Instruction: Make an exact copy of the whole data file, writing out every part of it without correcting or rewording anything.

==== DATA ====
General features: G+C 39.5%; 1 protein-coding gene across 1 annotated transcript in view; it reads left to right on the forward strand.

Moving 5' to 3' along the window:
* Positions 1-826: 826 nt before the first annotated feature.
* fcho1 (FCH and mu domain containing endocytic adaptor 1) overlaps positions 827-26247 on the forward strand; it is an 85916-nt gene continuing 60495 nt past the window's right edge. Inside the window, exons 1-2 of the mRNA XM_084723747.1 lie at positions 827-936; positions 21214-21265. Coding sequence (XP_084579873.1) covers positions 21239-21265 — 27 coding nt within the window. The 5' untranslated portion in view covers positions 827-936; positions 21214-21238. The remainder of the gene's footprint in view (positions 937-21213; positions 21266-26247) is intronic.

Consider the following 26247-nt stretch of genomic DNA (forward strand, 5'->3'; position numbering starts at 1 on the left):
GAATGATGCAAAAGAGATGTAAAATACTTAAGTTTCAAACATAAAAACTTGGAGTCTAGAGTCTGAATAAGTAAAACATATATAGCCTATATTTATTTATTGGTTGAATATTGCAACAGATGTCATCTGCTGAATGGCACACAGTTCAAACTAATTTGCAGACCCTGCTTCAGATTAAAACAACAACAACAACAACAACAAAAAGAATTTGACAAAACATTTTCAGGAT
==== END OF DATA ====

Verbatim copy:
General features: G+C 39.5%; 1 protein-coding gene across 1 annotated transcript in view; it reads left to right on the forward strand.

Moving 5' to 3' along the window:
* Positions 1-826: 826 nt before the first annotated feature.
* fcho1 (FCH and mu domain containing endocytic adaptor 1) overlaps positions 827-26247 on the forward strand; it is an 85916-nt gene continuing 60495 nt past the window's right edge. Inside the window, exons 1-2 of the mRNA XM_084723747.1 lie at positions 827-936; positions 21214-21265. Coding sequence (XP_084579873.1) covers positions 21239-21265 — 27 coding nt within the window. The 5' untranslated portion in view covers positions 827-936; positions 21214-21238. The remainder of the gene's footprint in view (positions 937-21213; positions 21266-26247) is intronic.

Consider the following 26247-nt stretch of genomic DNA (forward strand, 5'->3'; position numbering starts at 1 on the left):
GAATGATGCAAAAGAGATGTAAAATACTTAAGTTTCAAACATAAAAACTTGGAGTCTAGAGTCTGAATAAGTAAAACATATATAGCCTATATTTATTTATTGGTTGAATATTGCAACAGATGTCATCTGCTGAATGGCACACAGTTCAAACTAATTTGCAGACCCTGCTTCAGATTAAAACAACAACAACAACAACAACAAAAAGAATTTGACAAAACATTTTCAGGAT